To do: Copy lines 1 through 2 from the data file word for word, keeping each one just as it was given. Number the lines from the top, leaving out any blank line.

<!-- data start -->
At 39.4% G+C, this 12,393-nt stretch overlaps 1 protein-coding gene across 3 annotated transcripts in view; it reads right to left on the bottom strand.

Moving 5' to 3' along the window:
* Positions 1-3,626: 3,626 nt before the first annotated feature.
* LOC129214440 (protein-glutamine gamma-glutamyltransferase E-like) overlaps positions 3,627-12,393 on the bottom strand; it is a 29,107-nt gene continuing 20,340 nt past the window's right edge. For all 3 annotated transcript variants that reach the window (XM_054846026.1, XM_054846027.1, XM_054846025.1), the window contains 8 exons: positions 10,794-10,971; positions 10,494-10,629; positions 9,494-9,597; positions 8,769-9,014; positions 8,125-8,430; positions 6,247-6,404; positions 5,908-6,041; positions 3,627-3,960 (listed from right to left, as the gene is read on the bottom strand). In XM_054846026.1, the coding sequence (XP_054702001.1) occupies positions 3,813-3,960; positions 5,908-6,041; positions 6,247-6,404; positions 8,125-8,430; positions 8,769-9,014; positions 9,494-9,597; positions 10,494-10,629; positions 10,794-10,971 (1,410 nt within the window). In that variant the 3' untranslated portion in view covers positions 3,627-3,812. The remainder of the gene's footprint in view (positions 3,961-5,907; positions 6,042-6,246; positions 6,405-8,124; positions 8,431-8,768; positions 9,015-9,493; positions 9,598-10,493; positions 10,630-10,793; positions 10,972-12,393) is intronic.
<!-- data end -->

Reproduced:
At 39.4% G+C, this 12,393-nt stretch overlaps 1 protein-coding gene across 3 annotated transcripts in view; it reads right to left on the bottom strand.

Moving 5' to 3' along the window: